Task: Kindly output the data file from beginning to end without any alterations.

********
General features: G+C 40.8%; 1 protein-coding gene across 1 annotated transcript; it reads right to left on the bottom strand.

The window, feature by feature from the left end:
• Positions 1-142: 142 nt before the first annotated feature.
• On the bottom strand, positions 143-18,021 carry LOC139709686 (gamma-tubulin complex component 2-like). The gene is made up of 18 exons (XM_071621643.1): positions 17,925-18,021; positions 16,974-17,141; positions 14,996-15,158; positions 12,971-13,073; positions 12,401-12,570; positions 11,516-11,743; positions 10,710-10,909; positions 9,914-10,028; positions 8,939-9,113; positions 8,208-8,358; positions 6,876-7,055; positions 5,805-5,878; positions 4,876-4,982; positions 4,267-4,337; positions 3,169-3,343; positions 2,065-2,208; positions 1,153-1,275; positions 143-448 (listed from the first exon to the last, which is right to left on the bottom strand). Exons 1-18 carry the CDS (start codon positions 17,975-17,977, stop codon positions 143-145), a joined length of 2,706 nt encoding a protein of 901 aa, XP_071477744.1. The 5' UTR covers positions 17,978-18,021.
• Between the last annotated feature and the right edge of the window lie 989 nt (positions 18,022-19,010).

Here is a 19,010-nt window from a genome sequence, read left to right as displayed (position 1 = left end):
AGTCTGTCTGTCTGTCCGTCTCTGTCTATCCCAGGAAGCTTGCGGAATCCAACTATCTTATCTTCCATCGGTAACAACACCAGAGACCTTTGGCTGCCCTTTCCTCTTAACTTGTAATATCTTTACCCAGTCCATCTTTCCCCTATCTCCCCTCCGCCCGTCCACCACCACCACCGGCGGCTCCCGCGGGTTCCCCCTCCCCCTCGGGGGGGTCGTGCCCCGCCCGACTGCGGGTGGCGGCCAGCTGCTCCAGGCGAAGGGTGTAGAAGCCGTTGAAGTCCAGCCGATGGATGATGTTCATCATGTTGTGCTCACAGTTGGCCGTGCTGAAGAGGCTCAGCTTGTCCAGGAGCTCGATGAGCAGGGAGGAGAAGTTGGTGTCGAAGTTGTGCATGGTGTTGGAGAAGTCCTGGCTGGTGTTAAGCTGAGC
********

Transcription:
General features: G+C 40.8%; 1 protein-coding gene across 1 annotated transcript; it reads right to left on the bottom strand.

The window, feature by feature from the left end:
• Positions 1-142: 142 nt before the first annotated feature.
• On the bottom strand, positions 143-18,021 carry LOC139709686 (gamma-tubulin complex component 2-like). The gene is made up of 18 exons (XM_071621643.1): positions 17,925-18,021; positions 16,974-17,141; positions 14,996-15,158; positions 12,971-13,073; positions 12,401-12,570; positions 11,516-11,743; positions 10,710-10,909; positions 9,914-10,028; positions 8,939-9,113; positions 8,208-8,358; positions 6,876-7,055; positions 5,805-5,878; positions 4,876-4,982; positions 4,267-4,337; positions 3,169-3,343; positions 2,065-2,208; positions 1,153-1,275; positions 143-448 (listed from the first exon to the last, which is right to left on the bottom strand). Exons 1-18 carry the CDS (start codon positions 17,975-17,977, stop codon positions 143-145), a joined length of 2,706 nt encoding a protein of 901 aa, XP_071477744.1. The 5' UTR covers positions 17,978-18,021.
• Between the last annotated feature and the right edge of the window lie 989 nt (positions 18,022-19,010).

Here is a 19,010-nt window from a genome sequence, read left to right as displayed (position 1 = left end):
AGTCTGTCTGTCTGTCCGTCTCTGTCTATCCCAGGAAGCTTGCGGAATCCAACTATCTTATCTTCCATCGGTAACAACACCAGAGACCTTTGGCTGCCCTTTCCTCTTAACTTGTAATATCTTTACCCAGTCCATCTTTCCCCTATCTCCCCTCCGCCCGTCCACCACCACCACCGGCGGCTCCCGCGGGTTCCCCCTCCCCCTCGGGGGGGTCGTGCCCCGCCCGACTGCGGGTGGCGGCCAGCTGCTCCAGGCGAAGGGTGTAGAAGCCGTTGAAGTCCAGCCGATGGATGATGTTCATCATGTTGTGCTCACAGTTGGCCGTGCTGAAGAGGCTCAGCTTGTCCAGGAGCTCGATGAGCAGGGAGGAGAAGTTGGTGTCGAAGTTGTGCATGGTGTTGGAGAAGTCCTGGCTGGTGTTAAGCTGAGC